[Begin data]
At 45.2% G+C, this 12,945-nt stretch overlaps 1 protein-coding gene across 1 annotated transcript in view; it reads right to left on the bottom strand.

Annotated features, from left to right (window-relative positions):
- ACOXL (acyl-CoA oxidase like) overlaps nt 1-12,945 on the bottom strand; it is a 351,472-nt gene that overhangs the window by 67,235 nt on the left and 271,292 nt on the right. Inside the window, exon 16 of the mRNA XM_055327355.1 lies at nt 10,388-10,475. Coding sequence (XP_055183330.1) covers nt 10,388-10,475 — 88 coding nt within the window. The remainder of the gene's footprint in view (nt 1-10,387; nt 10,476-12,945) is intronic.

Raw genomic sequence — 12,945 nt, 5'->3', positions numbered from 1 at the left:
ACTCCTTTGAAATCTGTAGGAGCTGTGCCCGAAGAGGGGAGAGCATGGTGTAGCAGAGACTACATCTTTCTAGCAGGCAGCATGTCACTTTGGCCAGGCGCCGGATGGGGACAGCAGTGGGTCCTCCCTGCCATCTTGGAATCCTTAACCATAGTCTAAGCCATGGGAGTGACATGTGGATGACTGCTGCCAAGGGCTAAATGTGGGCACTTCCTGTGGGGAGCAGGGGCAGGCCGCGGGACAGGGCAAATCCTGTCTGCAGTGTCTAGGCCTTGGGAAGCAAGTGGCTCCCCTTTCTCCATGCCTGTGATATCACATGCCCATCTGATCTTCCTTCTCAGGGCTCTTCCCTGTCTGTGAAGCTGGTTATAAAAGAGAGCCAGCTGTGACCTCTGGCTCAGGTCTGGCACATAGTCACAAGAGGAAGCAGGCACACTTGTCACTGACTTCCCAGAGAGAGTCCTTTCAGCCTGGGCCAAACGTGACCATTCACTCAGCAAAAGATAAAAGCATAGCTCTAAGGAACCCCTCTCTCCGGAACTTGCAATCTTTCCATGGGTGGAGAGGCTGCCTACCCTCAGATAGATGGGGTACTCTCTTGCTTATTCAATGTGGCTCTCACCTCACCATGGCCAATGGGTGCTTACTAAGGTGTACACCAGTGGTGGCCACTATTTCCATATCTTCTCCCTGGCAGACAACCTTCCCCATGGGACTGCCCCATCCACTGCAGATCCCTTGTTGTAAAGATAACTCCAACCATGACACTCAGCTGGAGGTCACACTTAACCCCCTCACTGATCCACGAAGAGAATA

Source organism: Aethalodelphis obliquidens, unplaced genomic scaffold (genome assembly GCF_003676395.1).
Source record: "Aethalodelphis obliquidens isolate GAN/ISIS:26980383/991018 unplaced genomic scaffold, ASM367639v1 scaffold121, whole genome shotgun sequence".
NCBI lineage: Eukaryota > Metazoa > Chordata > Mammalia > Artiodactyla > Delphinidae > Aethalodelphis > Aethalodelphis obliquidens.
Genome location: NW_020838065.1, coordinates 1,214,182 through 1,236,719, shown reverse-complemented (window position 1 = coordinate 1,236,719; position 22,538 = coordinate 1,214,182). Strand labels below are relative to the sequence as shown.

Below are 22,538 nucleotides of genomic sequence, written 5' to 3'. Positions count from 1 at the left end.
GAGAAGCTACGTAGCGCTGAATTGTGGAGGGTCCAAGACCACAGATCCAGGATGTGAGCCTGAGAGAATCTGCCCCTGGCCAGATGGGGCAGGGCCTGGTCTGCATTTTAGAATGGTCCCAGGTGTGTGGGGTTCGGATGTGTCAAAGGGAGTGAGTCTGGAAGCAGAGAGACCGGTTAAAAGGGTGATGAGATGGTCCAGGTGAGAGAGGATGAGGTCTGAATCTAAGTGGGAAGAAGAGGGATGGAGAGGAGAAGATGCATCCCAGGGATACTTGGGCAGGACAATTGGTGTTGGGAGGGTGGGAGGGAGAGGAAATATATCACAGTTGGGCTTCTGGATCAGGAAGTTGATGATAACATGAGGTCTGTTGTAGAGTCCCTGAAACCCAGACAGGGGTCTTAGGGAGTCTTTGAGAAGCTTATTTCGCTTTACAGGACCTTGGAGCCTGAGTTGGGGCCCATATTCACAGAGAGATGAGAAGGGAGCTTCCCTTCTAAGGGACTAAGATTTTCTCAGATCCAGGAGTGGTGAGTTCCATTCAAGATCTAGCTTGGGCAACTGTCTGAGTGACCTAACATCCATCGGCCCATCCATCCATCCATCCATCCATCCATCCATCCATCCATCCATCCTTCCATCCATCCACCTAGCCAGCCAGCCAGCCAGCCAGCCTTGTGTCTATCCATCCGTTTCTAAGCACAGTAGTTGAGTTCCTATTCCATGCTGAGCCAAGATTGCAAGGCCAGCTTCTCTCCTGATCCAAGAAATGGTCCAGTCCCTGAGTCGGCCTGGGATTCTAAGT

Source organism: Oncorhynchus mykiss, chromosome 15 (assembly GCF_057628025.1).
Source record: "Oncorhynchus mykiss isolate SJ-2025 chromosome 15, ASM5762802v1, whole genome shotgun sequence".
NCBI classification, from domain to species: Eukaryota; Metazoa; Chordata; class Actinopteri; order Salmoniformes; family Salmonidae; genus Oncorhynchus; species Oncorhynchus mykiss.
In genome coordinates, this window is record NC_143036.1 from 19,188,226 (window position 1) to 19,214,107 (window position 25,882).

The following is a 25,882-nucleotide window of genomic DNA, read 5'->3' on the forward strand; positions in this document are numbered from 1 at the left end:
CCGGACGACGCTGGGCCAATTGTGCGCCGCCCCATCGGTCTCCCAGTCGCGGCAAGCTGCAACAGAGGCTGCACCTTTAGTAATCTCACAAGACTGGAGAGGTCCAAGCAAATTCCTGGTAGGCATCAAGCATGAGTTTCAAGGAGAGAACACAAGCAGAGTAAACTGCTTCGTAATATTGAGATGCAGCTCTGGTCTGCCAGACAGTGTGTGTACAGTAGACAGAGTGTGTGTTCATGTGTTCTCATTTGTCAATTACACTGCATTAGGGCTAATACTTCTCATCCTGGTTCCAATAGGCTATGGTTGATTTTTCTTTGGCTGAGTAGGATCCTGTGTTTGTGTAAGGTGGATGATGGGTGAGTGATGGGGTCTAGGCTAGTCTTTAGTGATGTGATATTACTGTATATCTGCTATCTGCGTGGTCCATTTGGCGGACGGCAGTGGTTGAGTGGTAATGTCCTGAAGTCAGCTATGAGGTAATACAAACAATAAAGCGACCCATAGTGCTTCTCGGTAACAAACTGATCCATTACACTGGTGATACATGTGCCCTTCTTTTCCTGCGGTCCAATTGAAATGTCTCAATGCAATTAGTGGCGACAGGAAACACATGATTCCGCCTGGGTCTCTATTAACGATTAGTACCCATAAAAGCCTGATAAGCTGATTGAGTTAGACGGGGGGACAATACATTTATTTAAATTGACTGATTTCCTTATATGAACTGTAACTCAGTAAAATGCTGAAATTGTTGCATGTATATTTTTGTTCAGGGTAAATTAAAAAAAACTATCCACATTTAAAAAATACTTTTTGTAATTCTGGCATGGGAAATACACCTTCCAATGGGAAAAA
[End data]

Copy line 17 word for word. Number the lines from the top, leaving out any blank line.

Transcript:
CCGGACGACGCTGGGCCAATTGTGCGCCGCCCCATCGGTCTCCCAGTCGCGGCAAGCTGCAACAGAGGCTGCACCTTTAGTAATCTCACAAGACTGGAGAGGTCCAAGCAAATTCCTGGTAGGCATCAAGCATGAGTTTCAAGGAGAGAACACAAGCAGAGTAAACTGCTTCGTAATATTGAGATGCAGCTCTGGTCTGCCAGACAGTGTGTGTACAGTAGACAGAGTGTGTGTTCATGTGTTCTCATTTGTCAATTACACTGCATTAGGGCTAATACTTCTCATCCTGGTTCCAATAGGCTATGGTTGATTTTTCTTTGGCTGAGTAGGATCCTGTGTTTGTGTAAGGTGGATGATGGGTGAGTGATGGGGTCTAGGCTAGTCTTTAGTGATGTGATATTACTGTATATCTGCTATCTGCGTGGTCCATTTGGCGGACGGCAGTGGTTGAGTGGTAATGTCCTGAAGTCAGCTATGAGGTAATACAAACAATAAAGCGACCCATAGTGCTTCTCGGTAACAAACTGATCCATTACACTGGTGATACATGTGCCCTTCTTTTCCTGCGGTCCAATTGAAATGTCTCAATGCAATTAGTGGCGACAGGAAACACATGATTCCGCCTGGGTCTCTATTAACGATTAGTACCCATAAAAGCCTGATAAGCTGATTGAGTTAGACGGGGGGACAATACATTTATTTAAATTGACTGATTTCCTTATATGAACTGTAACTCAGTAAAATGCTGAAATTGTTGCATGTATATTTTTGTTCAGGGTAAATTAAAAAAAACTATCCACATTTAAAAAATACTTTTTGTAATTCTGGCATGGGAAATACACCTTCCAATGGGAAAAA